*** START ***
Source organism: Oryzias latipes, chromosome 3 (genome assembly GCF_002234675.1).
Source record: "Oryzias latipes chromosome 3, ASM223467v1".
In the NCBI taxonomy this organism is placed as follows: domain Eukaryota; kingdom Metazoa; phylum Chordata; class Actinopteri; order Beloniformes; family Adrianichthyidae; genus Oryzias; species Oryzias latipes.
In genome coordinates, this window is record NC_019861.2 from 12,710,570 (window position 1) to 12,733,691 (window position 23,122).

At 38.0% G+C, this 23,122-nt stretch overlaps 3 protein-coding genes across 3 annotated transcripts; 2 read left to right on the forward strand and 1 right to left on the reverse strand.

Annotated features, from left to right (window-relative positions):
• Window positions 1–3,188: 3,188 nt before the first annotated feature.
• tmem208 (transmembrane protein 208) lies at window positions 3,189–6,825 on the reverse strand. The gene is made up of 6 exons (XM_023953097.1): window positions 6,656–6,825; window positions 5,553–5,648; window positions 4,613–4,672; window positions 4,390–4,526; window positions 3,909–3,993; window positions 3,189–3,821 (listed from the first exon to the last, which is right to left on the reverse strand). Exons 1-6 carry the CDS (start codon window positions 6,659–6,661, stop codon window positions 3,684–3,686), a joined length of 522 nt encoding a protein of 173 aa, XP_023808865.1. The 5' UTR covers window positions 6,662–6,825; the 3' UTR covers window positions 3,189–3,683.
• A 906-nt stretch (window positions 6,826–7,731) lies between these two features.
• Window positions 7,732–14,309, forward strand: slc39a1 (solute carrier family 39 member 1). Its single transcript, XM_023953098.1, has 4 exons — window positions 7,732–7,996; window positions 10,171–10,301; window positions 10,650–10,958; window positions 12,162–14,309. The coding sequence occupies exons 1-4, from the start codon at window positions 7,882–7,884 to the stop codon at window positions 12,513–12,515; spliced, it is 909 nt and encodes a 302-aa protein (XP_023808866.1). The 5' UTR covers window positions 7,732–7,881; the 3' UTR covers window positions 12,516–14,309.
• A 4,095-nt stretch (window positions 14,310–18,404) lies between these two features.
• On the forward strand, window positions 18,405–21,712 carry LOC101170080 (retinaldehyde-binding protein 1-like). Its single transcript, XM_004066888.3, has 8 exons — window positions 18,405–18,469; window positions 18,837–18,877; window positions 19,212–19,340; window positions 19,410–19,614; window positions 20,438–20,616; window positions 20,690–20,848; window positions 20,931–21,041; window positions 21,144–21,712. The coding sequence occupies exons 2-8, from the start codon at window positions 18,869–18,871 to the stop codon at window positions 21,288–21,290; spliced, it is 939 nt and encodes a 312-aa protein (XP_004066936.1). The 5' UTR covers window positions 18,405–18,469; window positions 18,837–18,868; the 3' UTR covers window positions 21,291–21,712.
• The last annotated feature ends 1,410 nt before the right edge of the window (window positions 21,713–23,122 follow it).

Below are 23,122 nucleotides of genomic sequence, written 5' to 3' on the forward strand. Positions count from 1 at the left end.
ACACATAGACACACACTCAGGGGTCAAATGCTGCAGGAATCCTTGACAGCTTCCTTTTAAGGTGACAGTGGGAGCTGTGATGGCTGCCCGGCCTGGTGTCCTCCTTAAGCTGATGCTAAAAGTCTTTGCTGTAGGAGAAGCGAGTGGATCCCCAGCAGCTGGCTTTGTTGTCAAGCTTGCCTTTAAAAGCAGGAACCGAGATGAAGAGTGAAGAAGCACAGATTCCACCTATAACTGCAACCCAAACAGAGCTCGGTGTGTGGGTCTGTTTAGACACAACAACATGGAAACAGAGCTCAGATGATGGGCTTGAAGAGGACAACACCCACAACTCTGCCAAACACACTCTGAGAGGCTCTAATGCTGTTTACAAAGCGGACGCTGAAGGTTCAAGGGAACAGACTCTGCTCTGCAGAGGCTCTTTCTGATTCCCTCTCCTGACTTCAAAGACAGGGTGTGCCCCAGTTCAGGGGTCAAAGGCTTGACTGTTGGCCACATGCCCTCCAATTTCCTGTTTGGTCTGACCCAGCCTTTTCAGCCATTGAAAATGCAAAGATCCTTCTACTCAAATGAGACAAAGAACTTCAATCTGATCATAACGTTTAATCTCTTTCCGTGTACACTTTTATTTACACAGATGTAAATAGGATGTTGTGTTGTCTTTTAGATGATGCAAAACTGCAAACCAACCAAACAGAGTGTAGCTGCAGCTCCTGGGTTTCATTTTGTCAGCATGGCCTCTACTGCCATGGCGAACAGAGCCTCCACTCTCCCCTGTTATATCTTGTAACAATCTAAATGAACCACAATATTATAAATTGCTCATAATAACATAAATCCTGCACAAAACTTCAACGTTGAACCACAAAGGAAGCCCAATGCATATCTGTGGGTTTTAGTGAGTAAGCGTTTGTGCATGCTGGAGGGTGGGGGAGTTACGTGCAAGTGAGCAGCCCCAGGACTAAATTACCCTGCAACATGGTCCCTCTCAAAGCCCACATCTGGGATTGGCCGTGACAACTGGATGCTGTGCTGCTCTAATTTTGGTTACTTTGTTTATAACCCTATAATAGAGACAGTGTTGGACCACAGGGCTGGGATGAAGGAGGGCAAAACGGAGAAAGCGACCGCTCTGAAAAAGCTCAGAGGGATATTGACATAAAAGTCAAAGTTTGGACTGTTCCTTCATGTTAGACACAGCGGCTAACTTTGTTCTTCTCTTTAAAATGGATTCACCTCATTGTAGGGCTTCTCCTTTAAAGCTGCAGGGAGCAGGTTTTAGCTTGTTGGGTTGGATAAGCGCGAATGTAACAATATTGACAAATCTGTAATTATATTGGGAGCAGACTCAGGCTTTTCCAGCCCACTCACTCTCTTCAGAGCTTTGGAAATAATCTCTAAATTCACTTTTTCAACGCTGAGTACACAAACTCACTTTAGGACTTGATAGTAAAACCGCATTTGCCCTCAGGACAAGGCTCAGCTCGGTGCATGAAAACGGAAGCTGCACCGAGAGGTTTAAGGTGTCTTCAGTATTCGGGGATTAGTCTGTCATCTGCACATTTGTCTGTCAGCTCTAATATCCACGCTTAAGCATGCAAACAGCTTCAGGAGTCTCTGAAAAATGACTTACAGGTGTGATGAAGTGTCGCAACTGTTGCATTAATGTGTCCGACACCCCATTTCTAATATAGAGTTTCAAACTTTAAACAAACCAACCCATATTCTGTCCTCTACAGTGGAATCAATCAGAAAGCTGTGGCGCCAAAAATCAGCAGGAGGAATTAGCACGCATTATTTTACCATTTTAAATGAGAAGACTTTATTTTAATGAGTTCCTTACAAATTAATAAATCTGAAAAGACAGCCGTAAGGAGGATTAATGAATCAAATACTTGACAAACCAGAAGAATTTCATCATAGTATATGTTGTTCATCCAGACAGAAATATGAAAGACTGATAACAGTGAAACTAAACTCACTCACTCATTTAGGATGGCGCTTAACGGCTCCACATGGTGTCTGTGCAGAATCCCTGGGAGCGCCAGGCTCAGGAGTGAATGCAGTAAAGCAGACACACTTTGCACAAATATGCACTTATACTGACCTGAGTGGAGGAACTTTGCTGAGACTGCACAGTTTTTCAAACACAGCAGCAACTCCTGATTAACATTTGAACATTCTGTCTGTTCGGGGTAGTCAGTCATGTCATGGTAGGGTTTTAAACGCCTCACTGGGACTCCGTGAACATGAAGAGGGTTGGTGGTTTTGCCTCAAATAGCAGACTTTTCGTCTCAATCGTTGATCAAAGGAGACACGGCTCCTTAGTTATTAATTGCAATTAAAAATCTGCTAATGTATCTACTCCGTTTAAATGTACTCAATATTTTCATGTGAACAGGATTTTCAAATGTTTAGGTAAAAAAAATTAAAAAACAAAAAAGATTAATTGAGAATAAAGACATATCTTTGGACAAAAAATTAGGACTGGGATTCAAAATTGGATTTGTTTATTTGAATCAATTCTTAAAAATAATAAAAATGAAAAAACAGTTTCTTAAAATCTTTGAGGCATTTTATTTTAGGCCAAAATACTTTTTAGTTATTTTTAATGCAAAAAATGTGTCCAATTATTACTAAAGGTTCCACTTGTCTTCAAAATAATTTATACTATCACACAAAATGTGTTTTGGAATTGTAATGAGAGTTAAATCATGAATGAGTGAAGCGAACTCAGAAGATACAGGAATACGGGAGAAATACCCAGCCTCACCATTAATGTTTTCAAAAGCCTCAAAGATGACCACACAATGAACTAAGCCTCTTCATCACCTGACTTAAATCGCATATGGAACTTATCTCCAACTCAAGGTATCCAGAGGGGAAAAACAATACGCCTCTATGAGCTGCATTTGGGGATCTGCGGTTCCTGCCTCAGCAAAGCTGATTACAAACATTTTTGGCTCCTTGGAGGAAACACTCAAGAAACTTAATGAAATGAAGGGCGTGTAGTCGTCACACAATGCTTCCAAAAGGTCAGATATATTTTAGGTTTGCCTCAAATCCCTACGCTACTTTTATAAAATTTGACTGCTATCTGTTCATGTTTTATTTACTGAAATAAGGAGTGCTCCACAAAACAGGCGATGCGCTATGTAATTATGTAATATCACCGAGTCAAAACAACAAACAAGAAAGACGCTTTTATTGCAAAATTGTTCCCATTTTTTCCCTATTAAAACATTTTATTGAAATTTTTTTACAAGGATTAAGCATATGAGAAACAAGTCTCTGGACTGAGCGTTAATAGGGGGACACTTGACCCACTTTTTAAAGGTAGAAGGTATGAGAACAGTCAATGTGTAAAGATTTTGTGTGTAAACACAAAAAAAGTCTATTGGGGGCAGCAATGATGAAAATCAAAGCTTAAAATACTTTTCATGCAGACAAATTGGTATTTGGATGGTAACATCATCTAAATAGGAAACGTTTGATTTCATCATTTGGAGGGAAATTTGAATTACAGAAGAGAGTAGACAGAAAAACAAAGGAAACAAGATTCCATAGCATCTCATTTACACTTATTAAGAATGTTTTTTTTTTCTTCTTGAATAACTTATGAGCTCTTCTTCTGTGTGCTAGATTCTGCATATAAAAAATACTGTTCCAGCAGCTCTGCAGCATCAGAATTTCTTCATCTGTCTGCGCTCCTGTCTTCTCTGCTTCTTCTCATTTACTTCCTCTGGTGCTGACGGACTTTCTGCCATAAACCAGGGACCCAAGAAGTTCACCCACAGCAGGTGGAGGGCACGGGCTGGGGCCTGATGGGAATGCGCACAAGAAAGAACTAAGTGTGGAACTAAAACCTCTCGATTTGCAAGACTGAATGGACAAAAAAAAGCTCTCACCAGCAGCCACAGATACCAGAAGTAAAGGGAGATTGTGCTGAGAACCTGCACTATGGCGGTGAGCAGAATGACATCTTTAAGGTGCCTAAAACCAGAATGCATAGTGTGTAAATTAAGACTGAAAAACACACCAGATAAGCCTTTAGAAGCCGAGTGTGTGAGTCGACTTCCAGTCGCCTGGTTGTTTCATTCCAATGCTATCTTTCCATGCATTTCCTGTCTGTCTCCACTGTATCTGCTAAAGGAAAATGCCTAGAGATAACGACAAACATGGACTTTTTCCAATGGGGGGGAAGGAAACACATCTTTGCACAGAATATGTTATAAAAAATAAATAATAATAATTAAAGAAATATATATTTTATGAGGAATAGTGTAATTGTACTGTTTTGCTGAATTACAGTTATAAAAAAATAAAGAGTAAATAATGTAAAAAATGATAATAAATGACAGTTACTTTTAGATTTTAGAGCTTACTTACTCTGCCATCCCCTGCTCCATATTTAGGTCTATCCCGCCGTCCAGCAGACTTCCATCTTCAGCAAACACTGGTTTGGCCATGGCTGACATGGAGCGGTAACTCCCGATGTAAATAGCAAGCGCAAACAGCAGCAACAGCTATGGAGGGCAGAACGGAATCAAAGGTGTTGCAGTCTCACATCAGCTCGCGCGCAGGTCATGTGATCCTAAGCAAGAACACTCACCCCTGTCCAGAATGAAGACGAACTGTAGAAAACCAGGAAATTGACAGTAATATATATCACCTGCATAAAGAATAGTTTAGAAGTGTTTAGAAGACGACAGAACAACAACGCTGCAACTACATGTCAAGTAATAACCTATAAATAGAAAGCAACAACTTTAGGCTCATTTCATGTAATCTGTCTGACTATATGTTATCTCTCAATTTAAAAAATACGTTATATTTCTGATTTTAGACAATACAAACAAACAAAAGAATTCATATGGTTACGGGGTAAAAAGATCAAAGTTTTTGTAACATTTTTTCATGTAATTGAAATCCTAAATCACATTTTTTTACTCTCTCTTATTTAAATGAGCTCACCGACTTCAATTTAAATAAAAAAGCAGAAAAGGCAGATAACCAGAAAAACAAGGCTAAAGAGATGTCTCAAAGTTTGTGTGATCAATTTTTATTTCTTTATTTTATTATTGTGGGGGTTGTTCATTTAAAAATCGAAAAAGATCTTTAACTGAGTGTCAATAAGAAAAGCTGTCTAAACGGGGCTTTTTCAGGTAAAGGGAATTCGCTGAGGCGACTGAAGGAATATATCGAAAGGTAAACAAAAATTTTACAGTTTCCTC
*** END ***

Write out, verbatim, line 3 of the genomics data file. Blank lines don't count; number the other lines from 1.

In the NCBI taxonomy this organism is placed as follows: domain Eukaryota; kingdom Metazoa; phylum Chordata; class Actinopteri; order Beloniformes; family Adrianichthyidae; genus Oryzias; species Oryzias latipes.